You shall eat the fruit of the labor of your hands; you shall be blessed…
Time has scalloped and tightly crimped
the hill’s stone—all the troughs
and rifts of its flanks studded
with cypress, laurels. The Acrocorinth
juts into wind above the yellowed vineyards
and timber pig-sheds, the fish
like wands of garnet or black-spotted quartz
carving the shallows at Vrahati beach.
My grandfather’s people
[end page 115]
clusters of bitter-and-sweet jade fruit
from the vines, while time—like a god’s
hand on the hill—tapped off seams
of limestone with the rain’s pick, or pounded out
trenches with fist-fulls of hail, lightning.
In the village, pines drip
resin in the brush. I walk
dirt tracks where hens pace for seed. In dusty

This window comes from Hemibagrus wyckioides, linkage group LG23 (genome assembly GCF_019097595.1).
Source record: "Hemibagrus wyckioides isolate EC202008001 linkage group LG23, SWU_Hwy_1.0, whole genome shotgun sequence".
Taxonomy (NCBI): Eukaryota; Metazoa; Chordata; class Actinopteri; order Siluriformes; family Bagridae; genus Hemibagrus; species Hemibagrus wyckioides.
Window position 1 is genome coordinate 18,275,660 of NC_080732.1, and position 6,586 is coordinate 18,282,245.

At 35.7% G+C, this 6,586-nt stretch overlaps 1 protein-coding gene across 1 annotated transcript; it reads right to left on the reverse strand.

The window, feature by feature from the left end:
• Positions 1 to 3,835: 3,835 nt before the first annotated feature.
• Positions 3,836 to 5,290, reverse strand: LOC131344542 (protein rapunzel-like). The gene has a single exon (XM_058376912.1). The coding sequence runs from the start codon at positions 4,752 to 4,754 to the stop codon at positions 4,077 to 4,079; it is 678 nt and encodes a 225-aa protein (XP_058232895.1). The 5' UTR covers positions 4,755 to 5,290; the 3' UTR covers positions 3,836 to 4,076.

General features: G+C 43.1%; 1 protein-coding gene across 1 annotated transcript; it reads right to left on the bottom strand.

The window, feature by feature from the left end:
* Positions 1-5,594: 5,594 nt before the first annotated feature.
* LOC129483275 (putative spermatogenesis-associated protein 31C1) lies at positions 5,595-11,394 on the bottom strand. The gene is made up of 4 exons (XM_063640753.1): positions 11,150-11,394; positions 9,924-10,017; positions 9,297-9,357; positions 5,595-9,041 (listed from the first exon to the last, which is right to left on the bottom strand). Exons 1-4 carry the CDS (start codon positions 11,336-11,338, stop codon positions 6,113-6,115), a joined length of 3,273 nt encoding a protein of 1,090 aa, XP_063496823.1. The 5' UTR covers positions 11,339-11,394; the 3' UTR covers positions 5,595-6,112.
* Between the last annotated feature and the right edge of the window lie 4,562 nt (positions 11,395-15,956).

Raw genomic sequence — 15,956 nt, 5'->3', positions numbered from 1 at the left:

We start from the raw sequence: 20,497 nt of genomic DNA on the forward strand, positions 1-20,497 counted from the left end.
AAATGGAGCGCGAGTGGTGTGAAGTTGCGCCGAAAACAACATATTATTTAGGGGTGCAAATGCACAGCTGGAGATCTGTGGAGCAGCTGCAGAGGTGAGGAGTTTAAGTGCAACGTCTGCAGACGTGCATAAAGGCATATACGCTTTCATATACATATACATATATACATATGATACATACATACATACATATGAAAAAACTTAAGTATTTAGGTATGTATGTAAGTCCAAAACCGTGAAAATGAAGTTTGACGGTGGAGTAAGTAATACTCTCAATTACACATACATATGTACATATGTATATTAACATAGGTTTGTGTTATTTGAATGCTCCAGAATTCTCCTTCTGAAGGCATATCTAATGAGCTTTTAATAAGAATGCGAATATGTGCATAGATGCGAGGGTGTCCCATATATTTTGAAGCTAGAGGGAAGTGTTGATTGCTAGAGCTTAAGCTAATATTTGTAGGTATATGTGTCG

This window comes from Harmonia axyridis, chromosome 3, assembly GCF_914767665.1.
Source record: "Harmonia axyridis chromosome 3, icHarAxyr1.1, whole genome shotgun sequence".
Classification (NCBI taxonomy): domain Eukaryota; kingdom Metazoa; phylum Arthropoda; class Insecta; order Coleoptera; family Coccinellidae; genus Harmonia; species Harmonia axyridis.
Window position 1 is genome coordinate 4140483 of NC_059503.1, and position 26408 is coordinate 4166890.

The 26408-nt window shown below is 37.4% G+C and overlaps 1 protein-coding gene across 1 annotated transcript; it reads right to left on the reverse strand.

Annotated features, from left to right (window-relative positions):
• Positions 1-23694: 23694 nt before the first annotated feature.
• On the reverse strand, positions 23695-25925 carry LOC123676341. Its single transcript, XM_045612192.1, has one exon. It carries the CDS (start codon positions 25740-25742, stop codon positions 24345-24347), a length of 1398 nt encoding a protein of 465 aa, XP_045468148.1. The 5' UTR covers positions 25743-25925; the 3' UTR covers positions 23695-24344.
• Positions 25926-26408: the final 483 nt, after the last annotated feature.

gardens, in olive groves, the goats swank
oily beards, the hammered scrolls
of horns, gnashing thyme thickets—the Acrocorinth
pale as whey to the south. From here
I make out the old acropolis extruding
from the hill like blunted teeth; I probe,
till my eyes ache, for Aphrodite’s
temple, nesting somewhere in the high
ridges. The Corinthian Gulf flickers
down a north-east road, and I know
this evening the sun swill strut there like a peacock
trailing long feathers across
[end page 116]
the water. Soon, I’ll walk back
to my great uncle’s house.
He’ll empty wine from a barrel.
He’ll tell me stories of his brother’s fist.
I’ve seen the x-rays—my mother’s
dented wrist, forearm—all the fractured
bones. And I’ll think of those hands,
coaxing, on the vines; and I’ll think of a god
with a fist-full of hail. I’ll drink
the cool, bitter pink liquid, and currents
of sweetness will twist
through each mouthful.